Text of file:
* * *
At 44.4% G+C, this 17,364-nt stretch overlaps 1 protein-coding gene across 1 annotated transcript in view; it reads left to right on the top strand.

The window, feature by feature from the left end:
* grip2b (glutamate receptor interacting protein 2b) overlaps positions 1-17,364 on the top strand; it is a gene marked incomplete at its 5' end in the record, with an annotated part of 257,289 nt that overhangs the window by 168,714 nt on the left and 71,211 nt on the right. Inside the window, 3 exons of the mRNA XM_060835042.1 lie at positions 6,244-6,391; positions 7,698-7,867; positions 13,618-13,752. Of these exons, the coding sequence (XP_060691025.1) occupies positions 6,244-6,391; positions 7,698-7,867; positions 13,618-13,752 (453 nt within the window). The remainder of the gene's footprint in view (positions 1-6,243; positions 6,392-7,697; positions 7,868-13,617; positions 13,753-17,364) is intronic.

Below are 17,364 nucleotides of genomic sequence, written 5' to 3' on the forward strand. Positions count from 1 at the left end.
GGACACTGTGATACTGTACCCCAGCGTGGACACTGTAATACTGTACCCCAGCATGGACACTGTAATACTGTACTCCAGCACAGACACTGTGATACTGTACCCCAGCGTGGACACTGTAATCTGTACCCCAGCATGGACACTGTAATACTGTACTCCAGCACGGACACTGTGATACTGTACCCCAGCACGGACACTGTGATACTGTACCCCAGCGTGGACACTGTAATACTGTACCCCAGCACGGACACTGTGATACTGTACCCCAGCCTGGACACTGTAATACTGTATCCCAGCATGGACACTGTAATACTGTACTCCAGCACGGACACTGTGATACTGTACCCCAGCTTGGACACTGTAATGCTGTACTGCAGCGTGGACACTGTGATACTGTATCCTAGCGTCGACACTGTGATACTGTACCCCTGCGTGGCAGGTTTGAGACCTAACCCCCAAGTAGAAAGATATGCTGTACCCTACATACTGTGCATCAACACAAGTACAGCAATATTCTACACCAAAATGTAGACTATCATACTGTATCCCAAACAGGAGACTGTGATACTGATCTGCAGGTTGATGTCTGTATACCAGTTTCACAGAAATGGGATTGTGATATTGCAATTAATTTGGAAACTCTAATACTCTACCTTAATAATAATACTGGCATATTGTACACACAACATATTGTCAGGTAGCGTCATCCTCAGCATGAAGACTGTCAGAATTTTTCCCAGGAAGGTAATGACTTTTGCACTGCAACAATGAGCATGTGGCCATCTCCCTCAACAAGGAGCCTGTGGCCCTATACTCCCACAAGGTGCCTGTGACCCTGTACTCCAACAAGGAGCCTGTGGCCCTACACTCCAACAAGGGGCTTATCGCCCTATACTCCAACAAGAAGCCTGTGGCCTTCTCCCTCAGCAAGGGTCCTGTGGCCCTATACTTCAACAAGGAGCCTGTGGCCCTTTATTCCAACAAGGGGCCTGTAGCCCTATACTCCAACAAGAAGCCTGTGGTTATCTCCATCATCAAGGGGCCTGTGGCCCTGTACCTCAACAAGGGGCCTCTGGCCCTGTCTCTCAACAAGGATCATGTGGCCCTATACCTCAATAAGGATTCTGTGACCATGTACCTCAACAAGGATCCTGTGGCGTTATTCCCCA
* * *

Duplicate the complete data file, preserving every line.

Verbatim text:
At 44.4% G+C, this 17,364-nt stretch overlaps 1 protein-coding gene across 1 annotated transcript in view; it reads left to right on the top strand.

The window, feature by feature from the left end:
* grip2b (glutamate receptor interacting protein 2b) overlaps positions 1-17,364 on the top strand; it is a gene marked incomplete at its 5' end in the record, with an annotated part of 257,289 nt that overhangs the window by 168,714 nt on the left and 71,211 nt on the right. Inside the window, 3 exons of the mRNA XM_060835042.1 lie at positions 6,244-6,391; positions 7,698-7,867; positions 13,618-13,752. Of these exons, the coding sequence (XP_060691025.1) occupies positions 6,244-6,391; positions 7,698-7,867; positions 13,618-13,752 (453 nt within the window). The remainder of the gene's footprint in view (positions 1-6,243; positions 6,392-7,697; positions 7,868-13,617; positions 13,753-17,364) is intronic.

Below are 17,364 nucleotides of genomic sequence, written 5' to 3' on the forward strand. Positions count from 1 at the left end.
GGACACTGTGATACTGTACCCCAGCGTGGACACTGTAATACTGTACCCCAGCATGGACACTGTAATACTGTACTCCAGCACAGACACTGTGATACTGTACCCCAGCGTGGACACTGTAATCTGTACCCCAGCATGGACACTGTAATACTGTACTCCAGCACGGACACTGTGATACTGTACCCCAGCACGGACACTGTGATACTGTACCCCAGCGTGGACACTGTAATACTGTACCCCAGCACGGACACTGTGATACTGTACCCCAGCCTGGACACTGTAATACTGTATCCCAGCATGGACACTGTAATACTGTACTCCAGCACGGACACTGTGATACTGTACCCCAGCTTGGACACTGTAATGCTGTACTGCAGCGTGGACACTGTGATACTGTATCCTAGCGTCGACACTGTGATACTGTACCCCTGCGTGGCAGGTTTGAGACCTAACCCCCAAGTAGAAAGATATGCTGTACCCTACATACTGTGCATCAACACAAGTACAGCAATATTCTACACCAAAATGTAGACTATCATACTGTATCCCAAACAGGAGACTGTGATACTGATCTGCAGGTTGATGTCTGTATACCAGTTTCACAGAAATGGGATTGTGATATTGCAATTAATTTGGAAACTCTAATACTCTACCTTAATAATAATACTGGCATATTGTACACACAACATATTGTCAGGTAGCGTCATCCTCAGCATGAAGACTGTCAGAATTTTTCCCAGGAAGGTAATGACTTTTGCACTGCAACAATGAGCATGTGGCCATCTCCCTCAACAAGGAGCCTGTGGCCCTATACTCCCACAAGGTGCCTGTGACCCTGTACTCCAACAAGGAGCCTGTGGCCCTACACTCCAACAAGGGGCTTATCGCCCTATACTCCAACAAGAAGCCTGTGGCCTTCTCCCTCAGCAAGGGTCCTGTGGCCCTATACTTCAACAAGGAGCCTGTGGCCCTTTATTCCAACAAGGGGCCTGTAGCCCTATACTCCAACAAGAAGCCTGTGGTTATCTCCATCATCAAGGGGCCTGTGGCCCTGTACCTCAACAAGGGGCCTCTGGCCCTGTCTCTCAACAAGGATCATGTGGCCCTATACCTCAATAAGGATTCTGTGACCATGTACCTCAACAAGGATCCTGTGGCGTTATTCCCCA